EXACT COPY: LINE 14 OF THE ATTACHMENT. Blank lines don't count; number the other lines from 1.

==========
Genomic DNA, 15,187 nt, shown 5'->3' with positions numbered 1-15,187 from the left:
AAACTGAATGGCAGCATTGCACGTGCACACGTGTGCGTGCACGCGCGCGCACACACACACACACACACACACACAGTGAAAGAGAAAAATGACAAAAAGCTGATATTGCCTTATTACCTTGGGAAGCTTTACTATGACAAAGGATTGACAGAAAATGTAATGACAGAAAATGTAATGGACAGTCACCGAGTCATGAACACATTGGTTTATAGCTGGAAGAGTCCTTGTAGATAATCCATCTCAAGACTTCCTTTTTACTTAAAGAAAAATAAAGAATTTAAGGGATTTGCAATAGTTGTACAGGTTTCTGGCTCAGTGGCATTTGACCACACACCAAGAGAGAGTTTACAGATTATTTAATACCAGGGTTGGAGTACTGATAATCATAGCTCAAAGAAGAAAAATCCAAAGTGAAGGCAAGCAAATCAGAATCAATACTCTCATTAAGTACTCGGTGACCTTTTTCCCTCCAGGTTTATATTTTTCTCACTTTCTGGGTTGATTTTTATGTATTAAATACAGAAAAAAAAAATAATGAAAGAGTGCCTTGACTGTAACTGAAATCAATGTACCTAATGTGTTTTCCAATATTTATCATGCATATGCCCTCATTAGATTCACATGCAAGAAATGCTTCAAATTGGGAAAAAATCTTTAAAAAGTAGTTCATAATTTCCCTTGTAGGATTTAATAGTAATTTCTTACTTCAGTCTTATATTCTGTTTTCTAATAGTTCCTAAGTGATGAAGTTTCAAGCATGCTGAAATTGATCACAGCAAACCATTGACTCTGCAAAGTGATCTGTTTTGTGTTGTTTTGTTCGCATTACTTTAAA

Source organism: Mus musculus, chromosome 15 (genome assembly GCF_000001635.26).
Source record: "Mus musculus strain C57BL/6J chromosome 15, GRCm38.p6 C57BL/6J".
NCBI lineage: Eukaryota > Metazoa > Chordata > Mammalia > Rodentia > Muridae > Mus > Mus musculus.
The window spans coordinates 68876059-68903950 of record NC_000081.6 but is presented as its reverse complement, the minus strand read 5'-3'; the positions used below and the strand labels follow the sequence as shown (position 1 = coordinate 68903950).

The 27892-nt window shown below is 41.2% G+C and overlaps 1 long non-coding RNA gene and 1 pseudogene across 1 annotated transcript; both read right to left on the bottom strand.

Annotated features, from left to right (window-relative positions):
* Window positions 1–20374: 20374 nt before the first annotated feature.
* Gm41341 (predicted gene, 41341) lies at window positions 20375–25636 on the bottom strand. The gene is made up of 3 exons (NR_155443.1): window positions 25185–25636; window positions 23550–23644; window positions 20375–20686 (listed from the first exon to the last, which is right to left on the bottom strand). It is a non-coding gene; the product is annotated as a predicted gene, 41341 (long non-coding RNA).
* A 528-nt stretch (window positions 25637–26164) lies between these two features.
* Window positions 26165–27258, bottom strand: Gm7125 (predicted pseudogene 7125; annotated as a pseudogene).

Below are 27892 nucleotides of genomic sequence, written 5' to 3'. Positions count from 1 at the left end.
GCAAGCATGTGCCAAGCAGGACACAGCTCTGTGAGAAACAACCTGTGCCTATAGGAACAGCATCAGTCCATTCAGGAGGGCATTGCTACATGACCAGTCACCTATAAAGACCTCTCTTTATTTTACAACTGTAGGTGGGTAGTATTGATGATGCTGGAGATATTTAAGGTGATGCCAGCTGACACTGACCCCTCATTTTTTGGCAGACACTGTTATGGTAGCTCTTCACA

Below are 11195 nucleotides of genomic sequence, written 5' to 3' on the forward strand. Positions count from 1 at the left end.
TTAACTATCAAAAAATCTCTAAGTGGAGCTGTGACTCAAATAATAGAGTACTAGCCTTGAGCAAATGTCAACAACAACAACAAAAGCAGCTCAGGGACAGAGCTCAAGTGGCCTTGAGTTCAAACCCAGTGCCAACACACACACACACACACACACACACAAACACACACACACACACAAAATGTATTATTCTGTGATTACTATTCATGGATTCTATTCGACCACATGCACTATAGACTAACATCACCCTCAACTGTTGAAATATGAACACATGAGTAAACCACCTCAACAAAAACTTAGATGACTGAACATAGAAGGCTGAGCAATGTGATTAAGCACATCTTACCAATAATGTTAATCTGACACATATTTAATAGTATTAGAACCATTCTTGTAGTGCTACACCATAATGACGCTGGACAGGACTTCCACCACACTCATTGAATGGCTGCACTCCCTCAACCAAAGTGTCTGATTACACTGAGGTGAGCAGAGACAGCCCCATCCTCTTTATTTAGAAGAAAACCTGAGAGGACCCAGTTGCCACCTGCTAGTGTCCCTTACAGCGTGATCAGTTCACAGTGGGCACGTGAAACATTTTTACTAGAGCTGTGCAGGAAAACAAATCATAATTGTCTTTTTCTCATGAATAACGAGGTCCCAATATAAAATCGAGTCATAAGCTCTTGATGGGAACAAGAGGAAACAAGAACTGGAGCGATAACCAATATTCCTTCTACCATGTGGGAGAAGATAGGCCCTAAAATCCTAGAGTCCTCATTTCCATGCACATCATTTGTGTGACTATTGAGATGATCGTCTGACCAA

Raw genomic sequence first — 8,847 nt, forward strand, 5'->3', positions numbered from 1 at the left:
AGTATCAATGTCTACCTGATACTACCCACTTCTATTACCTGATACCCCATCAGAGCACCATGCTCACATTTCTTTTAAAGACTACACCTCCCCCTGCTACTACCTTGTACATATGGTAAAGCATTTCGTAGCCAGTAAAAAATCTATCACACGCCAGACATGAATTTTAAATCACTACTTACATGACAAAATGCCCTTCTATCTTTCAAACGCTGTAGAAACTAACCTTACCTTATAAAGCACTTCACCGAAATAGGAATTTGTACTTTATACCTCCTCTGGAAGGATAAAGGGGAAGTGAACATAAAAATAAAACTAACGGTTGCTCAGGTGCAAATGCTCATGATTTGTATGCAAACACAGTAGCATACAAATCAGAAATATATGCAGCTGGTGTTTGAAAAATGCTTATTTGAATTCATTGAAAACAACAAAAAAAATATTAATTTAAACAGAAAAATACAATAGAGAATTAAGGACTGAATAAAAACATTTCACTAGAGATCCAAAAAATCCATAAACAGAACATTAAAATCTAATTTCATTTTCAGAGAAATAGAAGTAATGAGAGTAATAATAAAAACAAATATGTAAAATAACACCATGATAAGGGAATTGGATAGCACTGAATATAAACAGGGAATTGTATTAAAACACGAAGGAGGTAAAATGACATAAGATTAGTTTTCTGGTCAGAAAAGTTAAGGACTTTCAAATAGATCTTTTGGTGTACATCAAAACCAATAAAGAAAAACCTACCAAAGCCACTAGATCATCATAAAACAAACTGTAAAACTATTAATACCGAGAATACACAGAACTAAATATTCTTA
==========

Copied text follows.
GCAAGCATGTGCCAAGCAGGACACAGCTCTGTGAGAAACAACCTGTGCCTATAGGAACAGCATCAGTCCATTCAGGAGGGCATTGCTACATGACCAGTCACCTATAAAGACCTCTCTTTATTTTACAACTGTAGGTGGGTAGTATTGATGATGCTGGAGATATTTAAGGTGATGCCAGCTGACACTGACCCCTCATTTTTTGGCAGACACTGTTATGGTAGCTCTTCACA